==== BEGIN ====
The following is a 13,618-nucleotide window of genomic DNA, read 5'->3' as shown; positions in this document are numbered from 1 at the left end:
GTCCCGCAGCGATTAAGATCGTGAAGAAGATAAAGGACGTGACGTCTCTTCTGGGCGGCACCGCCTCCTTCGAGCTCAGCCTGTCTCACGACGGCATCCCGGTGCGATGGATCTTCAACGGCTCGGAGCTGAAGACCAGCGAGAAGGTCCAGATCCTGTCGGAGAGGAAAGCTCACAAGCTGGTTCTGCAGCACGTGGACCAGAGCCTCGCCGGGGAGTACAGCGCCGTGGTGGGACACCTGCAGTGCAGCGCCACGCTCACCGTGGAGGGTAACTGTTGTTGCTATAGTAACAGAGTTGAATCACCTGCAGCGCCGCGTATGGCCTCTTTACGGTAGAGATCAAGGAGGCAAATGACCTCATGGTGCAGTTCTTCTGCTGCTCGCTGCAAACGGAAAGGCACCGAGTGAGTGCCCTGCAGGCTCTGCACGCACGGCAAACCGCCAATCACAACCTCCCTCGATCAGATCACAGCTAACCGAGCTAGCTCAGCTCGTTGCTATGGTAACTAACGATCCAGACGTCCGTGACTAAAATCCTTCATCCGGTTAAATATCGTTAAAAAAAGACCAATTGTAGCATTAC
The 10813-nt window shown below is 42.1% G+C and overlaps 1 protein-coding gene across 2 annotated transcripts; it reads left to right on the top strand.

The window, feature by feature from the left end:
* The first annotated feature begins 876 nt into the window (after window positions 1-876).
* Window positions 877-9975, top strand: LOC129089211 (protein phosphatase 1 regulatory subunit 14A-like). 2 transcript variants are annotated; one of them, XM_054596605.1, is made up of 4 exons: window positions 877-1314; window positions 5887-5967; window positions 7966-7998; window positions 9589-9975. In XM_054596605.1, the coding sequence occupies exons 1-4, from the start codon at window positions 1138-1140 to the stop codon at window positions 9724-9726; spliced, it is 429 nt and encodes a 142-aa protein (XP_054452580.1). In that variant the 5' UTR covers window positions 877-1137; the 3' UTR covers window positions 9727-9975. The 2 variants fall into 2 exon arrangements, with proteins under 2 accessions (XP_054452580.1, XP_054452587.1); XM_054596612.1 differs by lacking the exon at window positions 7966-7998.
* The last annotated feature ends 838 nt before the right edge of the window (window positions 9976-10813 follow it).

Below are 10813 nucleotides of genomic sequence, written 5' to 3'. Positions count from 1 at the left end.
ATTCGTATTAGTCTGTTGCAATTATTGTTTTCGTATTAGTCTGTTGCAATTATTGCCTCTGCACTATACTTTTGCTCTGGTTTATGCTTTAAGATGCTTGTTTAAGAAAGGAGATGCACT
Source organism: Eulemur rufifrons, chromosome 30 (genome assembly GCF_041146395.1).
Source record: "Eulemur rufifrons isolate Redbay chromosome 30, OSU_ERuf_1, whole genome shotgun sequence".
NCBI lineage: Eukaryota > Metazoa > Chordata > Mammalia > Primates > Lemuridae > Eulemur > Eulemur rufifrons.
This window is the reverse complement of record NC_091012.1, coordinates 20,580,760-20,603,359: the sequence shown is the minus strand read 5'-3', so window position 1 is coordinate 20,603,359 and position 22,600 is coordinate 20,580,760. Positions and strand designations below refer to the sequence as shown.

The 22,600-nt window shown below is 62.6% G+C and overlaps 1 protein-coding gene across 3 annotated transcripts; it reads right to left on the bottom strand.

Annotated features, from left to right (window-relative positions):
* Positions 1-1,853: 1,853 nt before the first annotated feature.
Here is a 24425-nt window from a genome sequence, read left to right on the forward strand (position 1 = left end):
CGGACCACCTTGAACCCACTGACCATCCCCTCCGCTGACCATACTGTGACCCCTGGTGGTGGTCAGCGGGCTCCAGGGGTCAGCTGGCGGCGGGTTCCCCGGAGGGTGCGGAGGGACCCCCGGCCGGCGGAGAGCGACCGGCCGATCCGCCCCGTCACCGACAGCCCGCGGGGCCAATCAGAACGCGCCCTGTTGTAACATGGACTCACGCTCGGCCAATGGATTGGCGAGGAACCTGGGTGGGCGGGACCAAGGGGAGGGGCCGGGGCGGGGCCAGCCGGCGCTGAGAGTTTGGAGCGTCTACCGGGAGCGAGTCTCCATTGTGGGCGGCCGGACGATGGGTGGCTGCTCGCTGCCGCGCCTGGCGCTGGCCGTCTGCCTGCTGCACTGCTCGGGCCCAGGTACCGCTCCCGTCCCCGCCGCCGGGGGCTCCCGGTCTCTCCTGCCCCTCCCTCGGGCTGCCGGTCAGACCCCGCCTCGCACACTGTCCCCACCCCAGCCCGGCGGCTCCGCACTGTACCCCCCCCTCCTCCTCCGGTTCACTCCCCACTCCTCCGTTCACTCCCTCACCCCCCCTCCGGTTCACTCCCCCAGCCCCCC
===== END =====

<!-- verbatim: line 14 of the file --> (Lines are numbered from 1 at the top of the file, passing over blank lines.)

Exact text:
The 22,600-nt window shown below is 62.6% G+C and overlaps 1 protein-coding gene across 3 annotated transcripts; it reads right to left on the bottom strand.